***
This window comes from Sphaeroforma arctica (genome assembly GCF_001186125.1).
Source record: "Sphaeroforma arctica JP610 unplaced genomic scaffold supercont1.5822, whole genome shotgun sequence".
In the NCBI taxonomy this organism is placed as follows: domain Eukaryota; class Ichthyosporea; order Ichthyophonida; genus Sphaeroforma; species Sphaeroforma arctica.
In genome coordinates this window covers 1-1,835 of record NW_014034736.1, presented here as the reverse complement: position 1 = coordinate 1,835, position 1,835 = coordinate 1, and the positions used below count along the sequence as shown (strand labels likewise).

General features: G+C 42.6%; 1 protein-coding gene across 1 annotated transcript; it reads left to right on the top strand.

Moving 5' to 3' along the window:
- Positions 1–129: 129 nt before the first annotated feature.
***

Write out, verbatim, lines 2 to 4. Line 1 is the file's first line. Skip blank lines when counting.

Source record: "Sphaeroforma arctica JP610 unplaced genomic scaffold supercont1.5822, whole genome shotgun sequence".
In the NCBI taxonomy this organism is placed as follows: domain Eukaryota; class Ichthyosporea; order Ichthyophonida; genus Sphaeroforma; species Sphaeroforma arctica.
In genome coordinates this window covers 1-1,835 of record NW_014034736.1, presented here as the reverse complement: position 1 = coordinate 1,835, position 1,835 = coordinate 1, and the positions used below count along the sequence as shown (strand labels likewise).